10 Canadian Indigenous communities advancing Clean Energy Solutions 

Indigenous Off-Diesel Initiative. Image courtesy: @IndigClnEnergy

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Ottawa/CMEDIA: With impacts of climate change being felt across Canada, Canadian Indigenous and remote communities are reportedly leading the way in creating a more secure, resilient future in their climate change by deploying clean, renewable and reliable energy sources.

“Indigenous Peoples are at the frontlines in the fight against climate change…Canada is partnering with communities from coast to coast to coast…ensure new economic opportunities as well as clean, reliable and affordable electricity is readily available for all those involved…I look forward to continued progress toward a more sustainable and prosperous Canada,”   Jonathan Wilkinson, Minister of Energy and Natural Resources  was reported saying in a news release.

Following 10 remote Indigenous communities and First Nations in Canada have completed Phase 1 of the Indigenous Off-Diesel Initiative (IODI) Cohort 2, the Government of Canada announced Nov 1.

  • Xeni Gwet’in First Nations Government, British Columbia 
  • Tahltan Band, British Columbia 
  • Uchucklesaht, British Columbia 
  • Ḵwiḵwa̱sut’inux̱w Ha̱xwa’mis First Nation, British Columbia 
  • Hamlet of Paulatuk, Northwest Territories 
  • Fort Chipewyan, Alberta 
  • Mountain Cree Camp, Alberta 
  • Pangnirtung, Nunavut 
  • Kiashke Zaaging Anishinaabek – Gull Bay First Nation, Ontario 
  • Kangirsuk, Nunavik, Quebec 

Based on 18 months of engagement with Indigenous communities, rights holders and organizations, IODI was designed and was first launched in 2019 as a clean energy training and funding program and delivered in collaboration with the Indigenous Clean Energy Social Enterprise (ICESE) and the Government of Canada to support Indigenous-led climate solutions in remote Indigenous communities that currently use diesel or fossil fuels for heat and power.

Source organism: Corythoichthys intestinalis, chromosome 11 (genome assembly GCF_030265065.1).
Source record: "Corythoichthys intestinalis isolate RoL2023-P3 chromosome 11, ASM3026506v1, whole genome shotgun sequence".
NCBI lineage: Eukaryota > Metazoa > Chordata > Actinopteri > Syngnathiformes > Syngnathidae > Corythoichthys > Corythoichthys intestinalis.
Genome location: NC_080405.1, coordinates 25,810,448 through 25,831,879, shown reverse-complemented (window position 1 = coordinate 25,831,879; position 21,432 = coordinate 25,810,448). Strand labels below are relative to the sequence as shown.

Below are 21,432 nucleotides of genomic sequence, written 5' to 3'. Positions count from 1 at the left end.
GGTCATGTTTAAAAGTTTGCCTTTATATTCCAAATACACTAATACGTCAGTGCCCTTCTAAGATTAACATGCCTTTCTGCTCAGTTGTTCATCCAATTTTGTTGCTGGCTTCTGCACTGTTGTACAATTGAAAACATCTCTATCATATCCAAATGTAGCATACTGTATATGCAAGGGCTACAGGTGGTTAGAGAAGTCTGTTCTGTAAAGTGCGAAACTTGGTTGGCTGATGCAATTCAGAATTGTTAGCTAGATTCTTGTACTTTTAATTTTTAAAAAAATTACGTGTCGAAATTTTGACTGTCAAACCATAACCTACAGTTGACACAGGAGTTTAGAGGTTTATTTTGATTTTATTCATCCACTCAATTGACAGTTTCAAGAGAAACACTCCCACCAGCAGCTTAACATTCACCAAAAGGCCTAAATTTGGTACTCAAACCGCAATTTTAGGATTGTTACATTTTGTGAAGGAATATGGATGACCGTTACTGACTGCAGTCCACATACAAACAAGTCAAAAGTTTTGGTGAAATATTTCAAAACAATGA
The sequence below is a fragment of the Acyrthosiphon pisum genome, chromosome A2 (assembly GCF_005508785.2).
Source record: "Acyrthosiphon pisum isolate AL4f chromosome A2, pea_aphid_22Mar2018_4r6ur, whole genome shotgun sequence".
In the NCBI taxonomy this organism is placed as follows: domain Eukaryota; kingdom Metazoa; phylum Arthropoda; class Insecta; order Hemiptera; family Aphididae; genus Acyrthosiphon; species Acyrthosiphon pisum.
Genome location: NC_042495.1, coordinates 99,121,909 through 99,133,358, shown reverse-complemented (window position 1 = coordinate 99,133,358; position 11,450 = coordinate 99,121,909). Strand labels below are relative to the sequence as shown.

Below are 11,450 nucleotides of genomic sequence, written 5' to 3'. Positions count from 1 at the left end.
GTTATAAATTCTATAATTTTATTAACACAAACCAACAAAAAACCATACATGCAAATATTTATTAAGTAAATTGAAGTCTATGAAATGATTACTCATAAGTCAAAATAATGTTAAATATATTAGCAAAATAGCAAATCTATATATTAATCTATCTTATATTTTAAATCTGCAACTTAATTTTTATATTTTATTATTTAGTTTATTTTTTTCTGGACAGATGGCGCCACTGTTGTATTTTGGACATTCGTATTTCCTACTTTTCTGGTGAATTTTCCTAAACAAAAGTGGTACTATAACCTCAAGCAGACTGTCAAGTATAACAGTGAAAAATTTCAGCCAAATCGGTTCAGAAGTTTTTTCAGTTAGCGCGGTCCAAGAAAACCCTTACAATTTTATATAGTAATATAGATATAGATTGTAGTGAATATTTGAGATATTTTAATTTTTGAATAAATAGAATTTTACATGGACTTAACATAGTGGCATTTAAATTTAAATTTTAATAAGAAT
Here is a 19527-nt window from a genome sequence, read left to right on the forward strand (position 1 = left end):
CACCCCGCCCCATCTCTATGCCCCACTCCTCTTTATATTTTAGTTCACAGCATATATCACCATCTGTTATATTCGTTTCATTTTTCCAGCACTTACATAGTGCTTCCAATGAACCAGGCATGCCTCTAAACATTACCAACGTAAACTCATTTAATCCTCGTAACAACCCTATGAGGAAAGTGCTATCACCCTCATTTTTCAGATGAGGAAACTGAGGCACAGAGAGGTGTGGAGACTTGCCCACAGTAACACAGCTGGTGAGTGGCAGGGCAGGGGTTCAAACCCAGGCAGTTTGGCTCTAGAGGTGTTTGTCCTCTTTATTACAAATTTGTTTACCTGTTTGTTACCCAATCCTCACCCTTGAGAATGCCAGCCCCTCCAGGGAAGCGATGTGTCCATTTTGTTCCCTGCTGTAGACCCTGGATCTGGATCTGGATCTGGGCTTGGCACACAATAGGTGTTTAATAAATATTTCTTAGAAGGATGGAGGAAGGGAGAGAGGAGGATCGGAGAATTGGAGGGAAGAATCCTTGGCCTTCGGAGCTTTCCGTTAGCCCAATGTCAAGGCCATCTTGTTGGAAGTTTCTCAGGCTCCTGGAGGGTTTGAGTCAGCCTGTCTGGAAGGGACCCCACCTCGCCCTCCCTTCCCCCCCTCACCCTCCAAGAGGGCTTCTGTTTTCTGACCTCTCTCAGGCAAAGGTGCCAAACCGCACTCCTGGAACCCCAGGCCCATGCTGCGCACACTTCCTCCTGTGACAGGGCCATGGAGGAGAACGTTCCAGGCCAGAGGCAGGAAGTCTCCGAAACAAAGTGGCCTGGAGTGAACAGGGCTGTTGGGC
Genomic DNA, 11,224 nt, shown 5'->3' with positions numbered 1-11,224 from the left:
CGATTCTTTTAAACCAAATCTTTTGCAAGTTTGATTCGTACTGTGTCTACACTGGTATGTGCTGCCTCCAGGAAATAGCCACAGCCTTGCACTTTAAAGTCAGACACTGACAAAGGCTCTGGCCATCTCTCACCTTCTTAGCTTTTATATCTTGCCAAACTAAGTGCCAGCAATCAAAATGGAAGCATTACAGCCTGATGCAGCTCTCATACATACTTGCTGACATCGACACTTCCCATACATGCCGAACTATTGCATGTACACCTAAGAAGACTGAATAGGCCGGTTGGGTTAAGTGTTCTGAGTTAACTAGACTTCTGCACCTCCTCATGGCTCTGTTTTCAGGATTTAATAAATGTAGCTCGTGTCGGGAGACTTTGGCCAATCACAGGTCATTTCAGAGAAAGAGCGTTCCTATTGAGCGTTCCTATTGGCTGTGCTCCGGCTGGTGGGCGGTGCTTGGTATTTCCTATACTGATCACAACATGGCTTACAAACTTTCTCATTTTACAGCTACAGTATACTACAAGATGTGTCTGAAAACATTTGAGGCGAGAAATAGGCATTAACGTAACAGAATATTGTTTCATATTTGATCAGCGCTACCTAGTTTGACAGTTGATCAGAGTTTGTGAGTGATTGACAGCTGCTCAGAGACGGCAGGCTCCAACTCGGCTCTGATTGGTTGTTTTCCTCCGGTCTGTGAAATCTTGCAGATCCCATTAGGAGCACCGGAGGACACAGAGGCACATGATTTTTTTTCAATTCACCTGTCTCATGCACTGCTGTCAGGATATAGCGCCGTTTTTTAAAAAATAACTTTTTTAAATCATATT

As part of the $300 million announced in Canada’s Strengthened Climate Plan, the Indigenous Off-Diesel Initiative would support clean energy projects in Indigenous, rural and remote communities through Wah-ila-toos, a single window access point for Indigenous, rural and remote communities to obtain Government of Canada funding and resources for clean energy initiatives.

By successfully assembling a team of clean energy leaders in each of the 10 communities and First Nations, they were able to completed the 20/20 Catalysts program delivered by the Indigenous Clean Energy Social Enterprise and will be eligible to receive funding for projects that include training, community energy planning and community engagement through Phase 2 of IODI coming later this fall.

Administered by Natural Resources Canada, Crown-Indigenous Relations and Northern Affairs Canada, Indigenous Services Canada, Environment and Climate Change Canada, and Infrastructure Canada, Wah-ila-toos was gifted by three Grandmothers and Elders representing kinship with all and our duty to be in good relations with all. 

With the Indigenous Clean Energy Social Enterprise co-delivering Indigenous Off-Diesel Initiative in these 10 communities with Wah-ila-toos, Government of Canada will continue to work in partnership with Indigenous communities to advance reconciliation and self-determination, while building a low-emissions energy future and creating jobs.     

“First Nations, Inuit and northern communities are leading the way with projects that will move them off diesel and ensure clean, reliable electricity for their members. This federal government will be at their side as they do so and create good-paying jobs while fighting climate change. Ensuring clean, reliable electricity will help create new economic opportunities and growth for Indigenous communities across Canada,” Patty Hajdu  

Minister of Indigenous Services and Minister Responsible for the Federal Economic Development Agency of Northern Ontario